Monday, July 14, 2008

What's Pretty Funny

Is that there's nothing funny about Obama.
When Mr. Stewart on “The Daily Show” recently tried to joke about Mr. Obama changing his position on campaign financing, for instance, he met with such obvious resistance from the audience, he said, “You know, you’re allowed to laugh at him.”
Fair call. So do jokes about John McCain instead - he's hilarious!
One issue that clearly has some impact on writing jokes about Mr. Obama is a consistency among the big late-night shows. Not only are all the hosts white, the vast majority of their audiences are white.
So give Dave Chappelle a nightly show! Oh no, they wouldn't dare!

Here's the funniest joke in the NYT article:
“We’re hoping he picks an idiot as vice president.”
Heh. It's a long time since Dan Quayle, isn't it?
George H. W. Bush called on Quayle to be his running mate in the general election. Quayle was chosen to appeal to a younger generation of Americans and his supposed good looks were praised by Senator John McCain, who said "I can't believe a guy that handsome wouldn't have some impact."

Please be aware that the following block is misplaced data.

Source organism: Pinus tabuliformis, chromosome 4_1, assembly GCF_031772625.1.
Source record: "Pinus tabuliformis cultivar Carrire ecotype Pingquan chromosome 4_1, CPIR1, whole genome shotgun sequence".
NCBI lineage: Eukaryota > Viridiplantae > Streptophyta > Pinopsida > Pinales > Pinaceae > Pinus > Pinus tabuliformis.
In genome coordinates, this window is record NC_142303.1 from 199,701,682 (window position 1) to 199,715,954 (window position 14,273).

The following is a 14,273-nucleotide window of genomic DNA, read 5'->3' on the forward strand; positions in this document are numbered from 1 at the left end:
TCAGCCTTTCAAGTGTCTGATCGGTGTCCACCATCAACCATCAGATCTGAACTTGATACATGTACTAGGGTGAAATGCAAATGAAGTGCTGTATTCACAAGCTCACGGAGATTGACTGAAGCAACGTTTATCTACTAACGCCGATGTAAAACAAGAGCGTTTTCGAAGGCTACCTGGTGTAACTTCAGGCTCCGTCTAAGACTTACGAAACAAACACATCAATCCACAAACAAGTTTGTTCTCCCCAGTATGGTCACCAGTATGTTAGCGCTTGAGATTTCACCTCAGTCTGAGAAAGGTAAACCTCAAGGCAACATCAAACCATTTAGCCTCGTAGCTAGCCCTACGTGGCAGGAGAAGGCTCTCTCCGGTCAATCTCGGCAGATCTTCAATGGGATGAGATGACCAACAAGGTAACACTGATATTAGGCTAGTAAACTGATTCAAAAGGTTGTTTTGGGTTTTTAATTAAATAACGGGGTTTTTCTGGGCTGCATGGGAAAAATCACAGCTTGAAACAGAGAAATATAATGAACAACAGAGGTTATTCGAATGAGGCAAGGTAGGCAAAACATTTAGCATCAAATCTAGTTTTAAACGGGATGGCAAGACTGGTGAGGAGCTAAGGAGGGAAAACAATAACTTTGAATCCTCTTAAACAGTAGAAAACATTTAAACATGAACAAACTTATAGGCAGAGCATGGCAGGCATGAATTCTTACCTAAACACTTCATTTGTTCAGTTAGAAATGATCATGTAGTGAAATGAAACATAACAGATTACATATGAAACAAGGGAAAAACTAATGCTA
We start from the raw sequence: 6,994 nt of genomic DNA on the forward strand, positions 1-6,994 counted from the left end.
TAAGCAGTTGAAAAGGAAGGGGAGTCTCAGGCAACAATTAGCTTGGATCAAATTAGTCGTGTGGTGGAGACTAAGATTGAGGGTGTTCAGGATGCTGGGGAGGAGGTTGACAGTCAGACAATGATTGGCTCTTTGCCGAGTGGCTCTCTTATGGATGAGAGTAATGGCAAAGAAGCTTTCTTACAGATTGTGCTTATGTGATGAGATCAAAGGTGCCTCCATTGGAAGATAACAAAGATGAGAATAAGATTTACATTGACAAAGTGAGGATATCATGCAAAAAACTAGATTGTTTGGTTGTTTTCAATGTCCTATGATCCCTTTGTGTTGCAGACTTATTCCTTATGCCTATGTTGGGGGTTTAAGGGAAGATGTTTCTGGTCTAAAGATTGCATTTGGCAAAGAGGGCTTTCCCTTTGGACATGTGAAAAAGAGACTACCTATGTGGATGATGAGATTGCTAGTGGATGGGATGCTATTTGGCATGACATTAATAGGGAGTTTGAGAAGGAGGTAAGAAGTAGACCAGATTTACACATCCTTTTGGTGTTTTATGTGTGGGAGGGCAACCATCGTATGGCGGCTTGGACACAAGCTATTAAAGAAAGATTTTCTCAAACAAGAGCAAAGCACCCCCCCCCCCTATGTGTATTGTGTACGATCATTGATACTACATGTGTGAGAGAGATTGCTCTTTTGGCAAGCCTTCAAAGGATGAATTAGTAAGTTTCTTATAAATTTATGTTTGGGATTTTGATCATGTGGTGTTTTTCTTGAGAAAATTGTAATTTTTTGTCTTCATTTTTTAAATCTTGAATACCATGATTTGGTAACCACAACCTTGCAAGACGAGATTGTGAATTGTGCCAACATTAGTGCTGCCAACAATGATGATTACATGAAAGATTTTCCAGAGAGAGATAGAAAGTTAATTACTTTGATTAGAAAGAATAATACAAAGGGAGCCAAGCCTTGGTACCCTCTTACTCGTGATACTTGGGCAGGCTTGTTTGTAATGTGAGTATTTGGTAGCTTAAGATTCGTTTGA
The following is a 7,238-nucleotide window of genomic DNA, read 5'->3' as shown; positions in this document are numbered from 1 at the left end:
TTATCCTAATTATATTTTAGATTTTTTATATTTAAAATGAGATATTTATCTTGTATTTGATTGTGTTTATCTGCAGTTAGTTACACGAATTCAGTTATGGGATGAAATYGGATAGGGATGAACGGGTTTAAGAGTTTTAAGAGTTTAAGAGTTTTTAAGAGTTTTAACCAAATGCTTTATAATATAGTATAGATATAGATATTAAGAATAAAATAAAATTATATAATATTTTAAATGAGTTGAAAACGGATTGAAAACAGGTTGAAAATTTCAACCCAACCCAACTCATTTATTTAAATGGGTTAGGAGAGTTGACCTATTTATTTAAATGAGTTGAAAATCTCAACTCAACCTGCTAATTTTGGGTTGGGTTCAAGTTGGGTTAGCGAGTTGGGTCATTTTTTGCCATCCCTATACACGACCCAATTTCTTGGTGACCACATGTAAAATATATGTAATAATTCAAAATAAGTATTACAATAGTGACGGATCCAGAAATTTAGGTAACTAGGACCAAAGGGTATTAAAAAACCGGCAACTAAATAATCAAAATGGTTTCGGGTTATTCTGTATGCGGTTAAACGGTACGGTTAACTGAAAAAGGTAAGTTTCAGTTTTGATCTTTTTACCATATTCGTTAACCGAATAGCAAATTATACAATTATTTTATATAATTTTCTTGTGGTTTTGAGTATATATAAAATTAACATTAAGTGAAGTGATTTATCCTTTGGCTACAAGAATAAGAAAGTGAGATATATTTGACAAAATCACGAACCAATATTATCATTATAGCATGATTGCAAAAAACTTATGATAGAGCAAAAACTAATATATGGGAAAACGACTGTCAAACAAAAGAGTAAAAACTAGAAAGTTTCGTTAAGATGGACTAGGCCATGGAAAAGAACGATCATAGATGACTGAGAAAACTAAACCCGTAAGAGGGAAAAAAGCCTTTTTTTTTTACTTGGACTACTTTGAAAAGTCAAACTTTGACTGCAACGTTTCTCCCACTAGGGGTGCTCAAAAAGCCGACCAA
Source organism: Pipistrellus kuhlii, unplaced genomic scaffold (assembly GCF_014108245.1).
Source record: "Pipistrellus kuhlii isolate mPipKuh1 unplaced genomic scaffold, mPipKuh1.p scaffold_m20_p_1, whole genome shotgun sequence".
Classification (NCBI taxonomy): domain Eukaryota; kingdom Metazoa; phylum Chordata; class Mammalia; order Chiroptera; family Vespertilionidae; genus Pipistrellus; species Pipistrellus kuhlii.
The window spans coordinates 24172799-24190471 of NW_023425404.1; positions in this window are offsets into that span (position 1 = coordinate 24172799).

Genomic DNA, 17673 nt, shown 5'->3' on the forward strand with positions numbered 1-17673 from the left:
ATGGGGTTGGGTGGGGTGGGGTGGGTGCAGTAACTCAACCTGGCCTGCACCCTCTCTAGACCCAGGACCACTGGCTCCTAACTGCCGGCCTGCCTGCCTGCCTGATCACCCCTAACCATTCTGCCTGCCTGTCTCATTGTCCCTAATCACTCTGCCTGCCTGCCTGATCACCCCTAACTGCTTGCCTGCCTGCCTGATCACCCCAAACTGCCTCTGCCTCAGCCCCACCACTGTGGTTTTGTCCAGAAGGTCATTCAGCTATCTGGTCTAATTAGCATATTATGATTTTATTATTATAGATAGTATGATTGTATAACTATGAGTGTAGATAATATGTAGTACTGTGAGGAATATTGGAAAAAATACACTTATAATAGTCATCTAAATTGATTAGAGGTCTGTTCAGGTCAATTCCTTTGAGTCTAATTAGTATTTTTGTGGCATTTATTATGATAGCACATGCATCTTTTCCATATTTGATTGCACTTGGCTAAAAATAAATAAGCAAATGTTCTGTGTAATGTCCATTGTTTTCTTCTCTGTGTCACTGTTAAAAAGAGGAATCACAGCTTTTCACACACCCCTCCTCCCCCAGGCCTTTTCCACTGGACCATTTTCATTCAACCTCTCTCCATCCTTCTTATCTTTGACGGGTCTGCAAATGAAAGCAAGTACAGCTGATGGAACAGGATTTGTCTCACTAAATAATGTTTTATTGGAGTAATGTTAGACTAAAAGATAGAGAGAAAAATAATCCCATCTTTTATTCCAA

Now there's a satirist's dream come true.

Isn't it ironic that Bush 41 picks the weakest Veep in history, then Bush 43 gets picked by the most powerful? Actually, no - it's not ironic, it's tragic and diabolical. Critics used to joke that Quayle's VP role made Bush 41 impeachment-proof. You could say the same for Cheney, in a totally different way.

Just for fun, a few select Quayle quotes to remember:
"We don't want to go back to tomorrow, we want to go forward."

"The future will be better tomorrow."

"For NASA, space is still a high priority."

"I love California. I practically grew up in Phoenix."

"It's time for the human race to enter the solar system."
But wait, there's more!
In April 1999, [Quayle] announced his candidacy for the Republican nomination for 2000, attacking George W. Bush by saying "we do not want another candidate who needs on-the-job training".
Quayle supported Bush after coming eighth in the straw polls.
Dan Quayle signed the statement of principles of the Project for the New American Century.
You have to wonder if he even understood it.